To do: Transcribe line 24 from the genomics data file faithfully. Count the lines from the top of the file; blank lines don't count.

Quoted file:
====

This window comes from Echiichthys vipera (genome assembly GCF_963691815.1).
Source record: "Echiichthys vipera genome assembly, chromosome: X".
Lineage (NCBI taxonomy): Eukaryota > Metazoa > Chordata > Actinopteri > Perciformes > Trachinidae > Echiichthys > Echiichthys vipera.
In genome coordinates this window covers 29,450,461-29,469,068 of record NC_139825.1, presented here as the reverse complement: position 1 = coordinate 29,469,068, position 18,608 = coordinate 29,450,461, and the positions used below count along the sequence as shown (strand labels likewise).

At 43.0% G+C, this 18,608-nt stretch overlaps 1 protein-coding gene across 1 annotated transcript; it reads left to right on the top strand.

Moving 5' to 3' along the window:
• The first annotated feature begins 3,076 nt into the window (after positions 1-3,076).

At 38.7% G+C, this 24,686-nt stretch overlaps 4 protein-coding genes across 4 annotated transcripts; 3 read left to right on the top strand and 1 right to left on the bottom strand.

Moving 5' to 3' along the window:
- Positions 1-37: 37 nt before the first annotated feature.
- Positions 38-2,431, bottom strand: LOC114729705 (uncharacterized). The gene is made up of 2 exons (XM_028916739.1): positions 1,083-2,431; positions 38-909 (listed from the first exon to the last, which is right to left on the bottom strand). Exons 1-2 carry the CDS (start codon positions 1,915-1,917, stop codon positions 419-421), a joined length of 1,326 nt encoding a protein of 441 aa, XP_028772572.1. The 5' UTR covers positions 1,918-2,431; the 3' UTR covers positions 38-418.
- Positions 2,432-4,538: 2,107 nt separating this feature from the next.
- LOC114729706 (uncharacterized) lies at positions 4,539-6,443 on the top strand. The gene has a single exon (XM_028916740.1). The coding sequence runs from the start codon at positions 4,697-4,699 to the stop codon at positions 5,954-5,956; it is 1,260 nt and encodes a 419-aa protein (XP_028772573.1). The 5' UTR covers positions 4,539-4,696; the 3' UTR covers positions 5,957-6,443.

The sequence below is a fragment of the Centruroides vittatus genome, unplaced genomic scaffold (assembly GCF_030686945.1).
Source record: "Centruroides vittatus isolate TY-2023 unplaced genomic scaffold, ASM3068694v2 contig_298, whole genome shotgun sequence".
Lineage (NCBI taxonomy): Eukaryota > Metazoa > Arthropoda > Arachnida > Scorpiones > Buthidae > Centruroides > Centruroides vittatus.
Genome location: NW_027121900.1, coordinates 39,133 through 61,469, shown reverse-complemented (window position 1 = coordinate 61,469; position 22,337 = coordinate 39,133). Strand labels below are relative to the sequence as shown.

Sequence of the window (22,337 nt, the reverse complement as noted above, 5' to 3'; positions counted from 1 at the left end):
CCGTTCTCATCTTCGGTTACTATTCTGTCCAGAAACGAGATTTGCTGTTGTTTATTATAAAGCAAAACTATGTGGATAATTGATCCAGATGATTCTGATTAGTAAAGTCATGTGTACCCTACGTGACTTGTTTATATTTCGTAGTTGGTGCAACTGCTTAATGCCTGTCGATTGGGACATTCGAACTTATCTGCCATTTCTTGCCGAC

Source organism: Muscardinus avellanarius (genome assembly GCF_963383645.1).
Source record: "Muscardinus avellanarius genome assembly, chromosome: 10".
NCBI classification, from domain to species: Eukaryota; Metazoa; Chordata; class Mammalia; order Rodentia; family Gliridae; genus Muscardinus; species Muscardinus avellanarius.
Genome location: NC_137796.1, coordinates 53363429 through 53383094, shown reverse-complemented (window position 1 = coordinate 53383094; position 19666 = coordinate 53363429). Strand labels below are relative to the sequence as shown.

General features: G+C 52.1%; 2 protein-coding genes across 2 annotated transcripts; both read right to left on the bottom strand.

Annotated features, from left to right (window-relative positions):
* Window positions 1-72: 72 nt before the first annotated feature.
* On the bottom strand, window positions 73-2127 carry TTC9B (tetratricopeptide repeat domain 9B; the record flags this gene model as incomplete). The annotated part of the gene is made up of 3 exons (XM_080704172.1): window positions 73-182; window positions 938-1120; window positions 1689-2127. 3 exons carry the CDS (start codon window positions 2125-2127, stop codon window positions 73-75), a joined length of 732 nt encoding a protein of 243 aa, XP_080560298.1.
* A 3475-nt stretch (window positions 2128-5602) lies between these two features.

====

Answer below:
General features: G+C 52.1%; 2 protein-coding genes across 2 annotated transcripts; both read right to left on the bottom strand.